This news may come as quite a shock and may suggest that you only have a few months to relocate your business. In fact, all may not be lost – there may be an opportunity to stay for a longer period or to be granted a new tenancy when the redevelopment is complete.
Alternatively, there may be invalidities in the notice which render it redundant, or, although the notice may be valid, the landlord may fail to satisfy the wider evidential requirements which must be satisfied if the issue progresses to court.
The Landlord and Tenant Act 1954 is quite technical and the redevelopment powers within it can allow both the landlord and the tenant to employ strategies and tactics to suit their own purposes – these will have a bearing upon when you vacate or whether you have to vacate at all.
What does the notice say?
If a landlord wants to terminate a commercial lease that is protected by the Landlord & Tenant Act 1954, it can only do so if it satisfies certain prescribed criteria. The first stage in that process is serving a notice upon the tenant which sets out which ground of the Act it is relying upon and the date by which it requires possession of the property.
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The notice must state a date which is at least six months, but no more than 12 months, after the date that it is served. If the expiry date is outside these parameters, the notice will be invalid. You will have to make a tactical decision as to whether to notify the landlord that it is invalid at that stage, or whether your needs are better served by keeping quiet and allowing the landlord to continue under the illusion that the notice period is counting down.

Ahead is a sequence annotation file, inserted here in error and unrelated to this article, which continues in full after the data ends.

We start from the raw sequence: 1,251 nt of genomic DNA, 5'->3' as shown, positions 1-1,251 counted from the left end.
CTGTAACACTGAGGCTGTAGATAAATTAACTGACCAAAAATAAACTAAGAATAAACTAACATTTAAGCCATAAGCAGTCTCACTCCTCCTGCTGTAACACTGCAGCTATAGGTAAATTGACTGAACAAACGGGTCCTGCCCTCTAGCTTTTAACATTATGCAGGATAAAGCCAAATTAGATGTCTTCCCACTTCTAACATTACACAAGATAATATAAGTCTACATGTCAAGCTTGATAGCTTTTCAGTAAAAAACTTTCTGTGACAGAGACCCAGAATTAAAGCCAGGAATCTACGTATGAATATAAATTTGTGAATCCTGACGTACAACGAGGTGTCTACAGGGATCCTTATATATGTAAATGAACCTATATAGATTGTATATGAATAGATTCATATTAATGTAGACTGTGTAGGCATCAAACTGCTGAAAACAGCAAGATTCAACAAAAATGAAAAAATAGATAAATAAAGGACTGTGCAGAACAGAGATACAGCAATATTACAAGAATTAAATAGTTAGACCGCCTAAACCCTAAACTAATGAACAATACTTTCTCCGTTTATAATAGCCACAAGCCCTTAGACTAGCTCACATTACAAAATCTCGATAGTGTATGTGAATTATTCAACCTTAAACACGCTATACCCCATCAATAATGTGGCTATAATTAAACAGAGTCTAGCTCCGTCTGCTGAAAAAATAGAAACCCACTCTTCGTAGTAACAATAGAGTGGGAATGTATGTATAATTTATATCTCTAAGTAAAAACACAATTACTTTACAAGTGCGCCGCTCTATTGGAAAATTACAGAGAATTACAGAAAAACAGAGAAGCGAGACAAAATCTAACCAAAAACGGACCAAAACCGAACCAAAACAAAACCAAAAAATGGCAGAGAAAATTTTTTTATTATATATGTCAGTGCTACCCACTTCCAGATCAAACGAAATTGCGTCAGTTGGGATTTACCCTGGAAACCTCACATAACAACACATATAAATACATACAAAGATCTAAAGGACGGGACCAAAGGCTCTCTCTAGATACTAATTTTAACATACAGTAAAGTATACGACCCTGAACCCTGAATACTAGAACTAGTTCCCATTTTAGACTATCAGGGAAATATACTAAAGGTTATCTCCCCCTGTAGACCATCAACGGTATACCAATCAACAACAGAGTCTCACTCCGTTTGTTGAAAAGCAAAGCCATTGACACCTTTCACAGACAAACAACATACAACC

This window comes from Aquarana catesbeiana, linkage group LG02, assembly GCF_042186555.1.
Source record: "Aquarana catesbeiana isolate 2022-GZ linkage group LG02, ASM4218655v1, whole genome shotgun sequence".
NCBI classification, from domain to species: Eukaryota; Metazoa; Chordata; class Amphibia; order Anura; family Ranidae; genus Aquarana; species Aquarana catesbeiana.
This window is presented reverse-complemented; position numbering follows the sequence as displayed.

The notice should be scrutinised for other errors. If the landlord has described any of the parties incorrectly, mis-described the property or served the notice in a way that is not permitted by the lease, these could all be errors that might invalidate the notice.
The statutory grounds
The notice must set out what statutory ground the landlord is relying upon. The most likely grounds in this situation are redevelopment) or an intention to occupy the property itself.
Both of these grounds have legal definitions which require the landlord to prove each and every element of them at court. For a tenant, this means that there are numerous areas where you can apply pressure to a landlord if they don’t yet have everything in place to move the development forward, for instance, if the funding is still to be acquired, planning permission has not yet been granted or if there are numerous other tenants who also need to vacate.
Subject to the length of time that the business has been running at the property, you may be entitled to compensation at 1 or 2 times its rateable value. If you are intending to vacate in accordance with the wishes of the landlord, then you will need to be sure that you don’t do anything to jeopardise your right to that compensation. You should also be mindful of the impact that the landlord’s plans may have on your dilapidation liabilities.
It is important that you seek legal advice immediately upon receipt of the notice. If our solicitor has the opportunity to review the notice and the lease at the earliest opportunity, it will maximise the time available for you to make a decision about how to move forward.